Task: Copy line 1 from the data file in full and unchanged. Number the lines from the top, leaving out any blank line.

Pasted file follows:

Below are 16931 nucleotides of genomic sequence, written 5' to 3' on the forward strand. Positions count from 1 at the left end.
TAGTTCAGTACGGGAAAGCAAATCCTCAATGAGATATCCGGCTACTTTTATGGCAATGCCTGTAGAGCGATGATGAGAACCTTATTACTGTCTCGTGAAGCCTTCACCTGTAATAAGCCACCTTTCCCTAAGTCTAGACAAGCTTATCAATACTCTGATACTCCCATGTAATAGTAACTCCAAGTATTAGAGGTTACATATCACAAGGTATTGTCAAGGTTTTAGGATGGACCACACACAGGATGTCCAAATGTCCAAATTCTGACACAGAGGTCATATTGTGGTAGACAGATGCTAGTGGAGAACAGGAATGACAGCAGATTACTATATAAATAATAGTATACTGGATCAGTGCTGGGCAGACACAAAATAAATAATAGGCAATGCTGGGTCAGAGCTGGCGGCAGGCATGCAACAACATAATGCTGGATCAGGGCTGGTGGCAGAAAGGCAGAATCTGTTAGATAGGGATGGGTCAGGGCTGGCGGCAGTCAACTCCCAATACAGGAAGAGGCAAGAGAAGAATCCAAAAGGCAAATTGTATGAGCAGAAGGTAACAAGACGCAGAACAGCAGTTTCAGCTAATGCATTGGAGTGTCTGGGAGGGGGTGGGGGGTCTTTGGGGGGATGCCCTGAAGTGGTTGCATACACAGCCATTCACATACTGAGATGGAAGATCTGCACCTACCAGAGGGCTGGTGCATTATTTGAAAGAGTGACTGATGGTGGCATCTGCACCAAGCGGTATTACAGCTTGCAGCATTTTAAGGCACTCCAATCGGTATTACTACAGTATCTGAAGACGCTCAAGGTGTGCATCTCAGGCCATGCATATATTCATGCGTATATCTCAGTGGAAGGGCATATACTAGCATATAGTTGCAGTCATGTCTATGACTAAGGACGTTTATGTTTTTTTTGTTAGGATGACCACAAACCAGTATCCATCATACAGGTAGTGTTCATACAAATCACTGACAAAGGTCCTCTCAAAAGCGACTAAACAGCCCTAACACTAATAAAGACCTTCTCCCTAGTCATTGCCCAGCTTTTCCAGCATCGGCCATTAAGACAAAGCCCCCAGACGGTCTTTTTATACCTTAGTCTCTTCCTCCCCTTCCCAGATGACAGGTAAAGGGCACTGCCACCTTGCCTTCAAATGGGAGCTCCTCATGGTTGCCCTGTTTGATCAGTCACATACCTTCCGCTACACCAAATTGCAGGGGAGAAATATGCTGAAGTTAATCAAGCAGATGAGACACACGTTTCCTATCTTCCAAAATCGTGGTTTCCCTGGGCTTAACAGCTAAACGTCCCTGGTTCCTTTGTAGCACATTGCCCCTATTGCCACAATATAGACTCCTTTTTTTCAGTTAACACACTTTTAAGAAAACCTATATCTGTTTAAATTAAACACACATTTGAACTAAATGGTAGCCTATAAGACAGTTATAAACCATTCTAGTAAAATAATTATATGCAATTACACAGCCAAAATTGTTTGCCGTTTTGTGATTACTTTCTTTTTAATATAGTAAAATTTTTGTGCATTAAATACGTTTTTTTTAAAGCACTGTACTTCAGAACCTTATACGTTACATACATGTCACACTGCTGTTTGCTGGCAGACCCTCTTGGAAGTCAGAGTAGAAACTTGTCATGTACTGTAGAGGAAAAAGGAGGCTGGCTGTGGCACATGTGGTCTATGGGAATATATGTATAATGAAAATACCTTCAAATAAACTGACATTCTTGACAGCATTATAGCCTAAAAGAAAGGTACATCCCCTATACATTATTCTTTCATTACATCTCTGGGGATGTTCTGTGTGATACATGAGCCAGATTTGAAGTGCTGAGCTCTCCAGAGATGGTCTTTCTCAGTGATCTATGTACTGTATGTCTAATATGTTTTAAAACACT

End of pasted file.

Below are 16931 nucleotides of genomic sequence, written 5' to 3' on the forward strand. Positions count from 1 at the left end.